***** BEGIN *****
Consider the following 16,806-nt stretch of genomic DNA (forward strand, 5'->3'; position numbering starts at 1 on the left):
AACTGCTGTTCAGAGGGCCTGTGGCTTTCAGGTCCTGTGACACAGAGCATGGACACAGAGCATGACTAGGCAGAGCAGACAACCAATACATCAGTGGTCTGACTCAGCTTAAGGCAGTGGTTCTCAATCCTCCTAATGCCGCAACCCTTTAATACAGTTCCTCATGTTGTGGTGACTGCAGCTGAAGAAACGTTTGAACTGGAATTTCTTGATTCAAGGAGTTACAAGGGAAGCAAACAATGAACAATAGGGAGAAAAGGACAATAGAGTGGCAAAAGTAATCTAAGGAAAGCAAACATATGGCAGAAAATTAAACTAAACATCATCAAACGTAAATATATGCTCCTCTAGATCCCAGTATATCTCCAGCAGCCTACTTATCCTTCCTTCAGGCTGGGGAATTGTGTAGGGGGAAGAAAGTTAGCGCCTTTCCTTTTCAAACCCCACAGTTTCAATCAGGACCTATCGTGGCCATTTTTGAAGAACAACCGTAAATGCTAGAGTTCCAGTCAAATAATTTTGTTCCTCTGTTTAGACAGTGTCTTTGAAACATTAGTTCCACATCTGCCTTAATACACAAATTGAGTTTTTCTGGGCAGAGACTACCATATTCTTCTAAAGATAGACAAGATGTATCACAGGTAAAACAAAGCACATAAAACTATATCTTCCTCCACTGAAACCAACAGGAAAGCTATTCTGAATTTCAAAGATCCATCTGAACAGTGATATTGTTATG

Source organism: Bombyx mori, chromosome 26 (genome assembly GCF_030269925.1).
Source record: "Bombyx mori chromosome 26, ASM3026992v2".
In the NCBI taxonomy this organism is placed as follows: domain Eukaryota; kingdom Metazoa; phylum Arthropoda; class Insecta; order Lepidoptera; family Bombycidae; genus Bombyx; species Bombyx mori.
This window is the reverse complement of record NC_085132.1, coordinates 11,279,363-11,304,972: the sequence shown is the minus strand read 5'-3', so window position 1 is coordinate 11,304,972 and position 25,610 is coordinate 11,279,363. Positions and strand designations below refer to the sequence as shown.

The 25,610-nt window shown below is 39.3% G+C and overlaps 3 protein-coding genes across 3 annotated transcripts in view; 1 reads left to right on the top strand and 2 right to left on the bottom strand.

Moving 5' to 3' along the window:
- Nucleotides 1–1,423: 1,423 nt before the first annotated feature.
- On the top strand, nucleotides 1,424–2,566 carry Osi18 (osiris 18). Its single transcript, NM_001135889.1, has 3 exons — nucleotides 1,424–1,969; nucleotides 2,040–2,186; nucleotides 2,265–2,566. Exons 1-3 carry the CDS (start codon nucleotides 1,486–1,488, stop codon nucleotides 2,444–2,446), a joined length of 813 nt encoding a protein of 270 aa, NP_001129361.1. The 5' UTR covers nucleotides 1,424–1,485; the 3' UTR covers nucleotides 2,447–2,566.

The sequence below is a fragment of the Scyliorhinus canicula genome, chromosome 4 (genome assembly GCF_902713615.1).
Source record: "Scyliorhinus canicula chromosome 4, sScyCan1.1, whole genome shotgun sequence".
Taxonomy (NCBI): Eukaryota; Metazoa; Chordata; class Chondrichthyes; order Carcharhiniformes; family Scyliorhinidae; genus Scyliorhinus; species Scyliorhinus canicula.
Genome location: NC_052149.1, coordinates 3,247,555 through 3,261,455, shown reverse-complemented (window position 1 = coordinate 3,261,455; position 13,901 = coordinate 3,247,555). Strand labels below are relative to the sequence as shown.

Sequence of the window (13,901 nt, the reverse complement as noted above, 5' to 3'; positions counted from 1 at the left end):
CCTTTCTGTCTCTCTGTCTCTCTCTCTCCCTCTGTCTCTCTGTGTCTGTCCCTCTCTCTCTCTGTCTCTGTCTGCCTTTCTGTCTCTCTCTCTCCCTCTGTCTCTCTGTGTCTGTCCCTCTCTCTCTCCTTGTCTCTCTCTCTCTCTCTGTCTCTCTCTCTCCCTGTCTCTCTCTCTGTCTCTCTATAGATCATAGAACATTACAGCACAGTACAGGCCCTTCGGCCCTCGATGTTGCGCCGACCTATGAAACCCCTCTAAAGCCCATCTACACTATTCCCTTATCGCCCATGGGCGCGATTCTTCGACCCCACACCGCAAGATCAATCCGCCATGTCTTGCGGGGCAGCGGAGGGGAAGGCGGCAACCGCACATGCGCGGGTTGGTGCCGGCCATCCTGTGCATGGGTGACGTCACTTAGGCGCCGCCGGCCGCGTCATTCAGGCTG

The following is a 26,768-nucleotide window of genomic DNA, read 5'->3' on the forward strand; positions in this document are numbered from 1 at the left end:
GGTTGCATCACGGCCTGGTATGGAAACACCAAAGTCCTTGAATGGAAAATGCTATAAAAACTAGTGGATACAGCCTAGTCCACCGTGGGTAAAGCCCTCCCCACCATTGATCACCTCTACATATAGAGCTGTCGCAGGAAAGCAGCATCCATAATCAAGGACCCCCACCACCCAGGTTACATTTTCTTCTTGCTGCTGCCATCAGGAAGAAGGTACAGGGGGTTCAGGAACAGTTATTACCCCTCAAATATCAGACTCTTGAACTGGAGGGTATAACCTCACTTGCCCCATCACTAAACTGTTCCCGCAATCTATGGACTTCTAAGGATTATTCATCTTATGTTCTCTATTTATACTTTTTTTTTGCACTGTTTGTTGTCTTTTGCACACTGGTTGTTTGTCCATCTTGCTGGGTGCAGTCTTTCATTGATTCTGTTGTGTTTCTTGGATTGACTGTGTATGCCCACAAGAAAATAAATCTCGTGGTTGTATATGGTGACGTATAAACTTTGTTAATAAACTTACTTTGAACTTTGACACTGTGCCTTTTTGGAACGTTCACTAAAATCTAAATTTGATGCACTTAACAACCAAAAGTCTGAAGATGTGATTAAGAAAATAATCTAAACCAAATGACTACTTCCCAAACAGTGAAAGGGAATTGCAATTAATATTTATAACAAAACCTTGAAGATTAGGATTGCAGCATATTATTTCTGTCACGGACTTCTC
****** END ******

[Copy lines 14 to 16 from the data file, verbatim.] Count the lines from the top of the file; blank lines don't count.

Genome location: NC_052149.1, coordinates 3,247,555 through 3,261,455, shown reverse-complemented (window position 1 = coordinate 3,261,455; position 13,901 = coordinate 3,247,555). Strand labels below are relative to the sequence as shown.

Sequence of the window (13,901 nt, the reverse complement as noted above, 5' to 3'; positions counted from 1 at the left end):
CCTTTCTGTCTCTCTGTCTCTCTCTCTCCCTCTGTCTCTCTGTGTCTGTCCCTCTCTCTCTCTGTCTCTGTCTGCCTTTCTGTCTCTCTCTCTCCCTCTGTCTCTCTGTGTCTGTCCCTCTCTCTCTCCTTGTCTCTCTCTCTCTCTCTGTCTCTCTCTCTCCCTGTCTCTCTCTCTGTCTCTCTATAGATCATAGAACATTACAGCACAGTACAGGCCCTTCGGCCCTCGATGTTGCGCCGACCTATGAAACCCCTCTAAAGCCCATCTACACTATTCCCTTATCGCCCATGGGCGCGATTCTTCGACCCCACACCGCAAGATCAATCCGCCATGTCTTGCGGGGCAGCGGAGGGGAAGGCGGCAACCGCACATGCGCGGGTTGGTGCCGGCCATCCTGTGCATGGGTGACGTCACTTAGGCGCCGCCGGCCGCGTCATTCAGGCTG